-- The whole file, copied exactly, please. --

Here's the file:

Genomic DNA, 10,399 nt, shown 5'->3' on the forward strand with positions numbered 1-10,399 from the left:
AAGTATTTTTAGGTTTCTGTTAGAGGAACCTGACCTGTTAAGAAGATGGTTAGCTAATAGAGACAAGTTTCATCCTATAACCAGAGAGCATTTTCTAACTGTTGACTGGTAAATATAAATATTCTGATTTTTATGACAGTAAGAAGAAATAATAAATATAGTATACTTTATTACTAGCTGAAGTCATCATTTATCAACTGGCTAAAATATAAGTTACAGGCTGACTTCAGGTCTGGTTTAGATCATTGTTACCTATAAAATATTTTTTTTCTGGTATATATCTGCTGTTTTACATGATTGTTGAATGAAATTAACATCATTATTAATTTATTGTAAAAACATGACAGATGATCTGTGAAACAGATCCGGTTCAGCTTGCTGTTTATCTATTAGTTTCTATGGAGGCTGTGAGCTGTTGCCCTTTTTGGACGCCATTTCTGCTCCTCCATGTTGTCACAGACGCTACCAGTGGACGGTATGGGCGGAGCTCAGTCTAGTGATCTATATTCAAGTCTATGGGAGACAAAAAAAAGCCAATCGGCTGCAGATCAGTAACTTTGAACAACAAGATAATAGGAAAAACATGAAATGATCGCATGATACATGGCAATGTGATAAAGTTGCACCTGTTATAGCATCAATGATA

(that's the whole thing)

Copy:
Genomic DNA, 10,399 nt, shown 5'->3' on the forward strand with positions numbered 1-10,399 from the left:
AAGTATTTTTAGGTTTCTGTTAGAGGAACCTGACCTGTTAAGAAGATGGTTAGCTAATAGAGACAAGTTTCATCCTATAACCAGAGAGCATTTTCTAACTGTTGACTGGTAAATATAAATATTCTGATTTTTATGACAGTAAGAAGAAATAATAAATATAGTATACTTTATTACTAGCTGAAGTCATCATTTATCAACTGGCTAAAATATAAGTTACAGGCTGACTTCAGGTCTGGTTTAGATCATTGTTACCTATAAAATATTTTTTTTCTGGTATATATCTGCTGTTTTACATGATTGTTGAATGAAATTAACATCATTATTAATTTATTGTAAAAACATGACAGATGATCTGTGAAACAGATCCGGTTCAGCTTGCTGTTTATCTATTAGTTTCTATGGAGGCTGTGAGCTGTTGCCCTTTTTGGACGCCATTTCTGCTCCTCCATGTTGTCACAGACGCTACCAGTGGACGGTATGGGCGGAGCTCAGTCTAGTGATCTATATTCAAGTCTATGGGAGACAAAAAAAAGCCAATCGGCTGCAGATCAGTAACTTTGAACAACAAGATAATAGGAAAAACATGAAATGATCGCATGATACATGGCAATGTGATAAAGTTGCACCTGTTATAGCATCAATGATA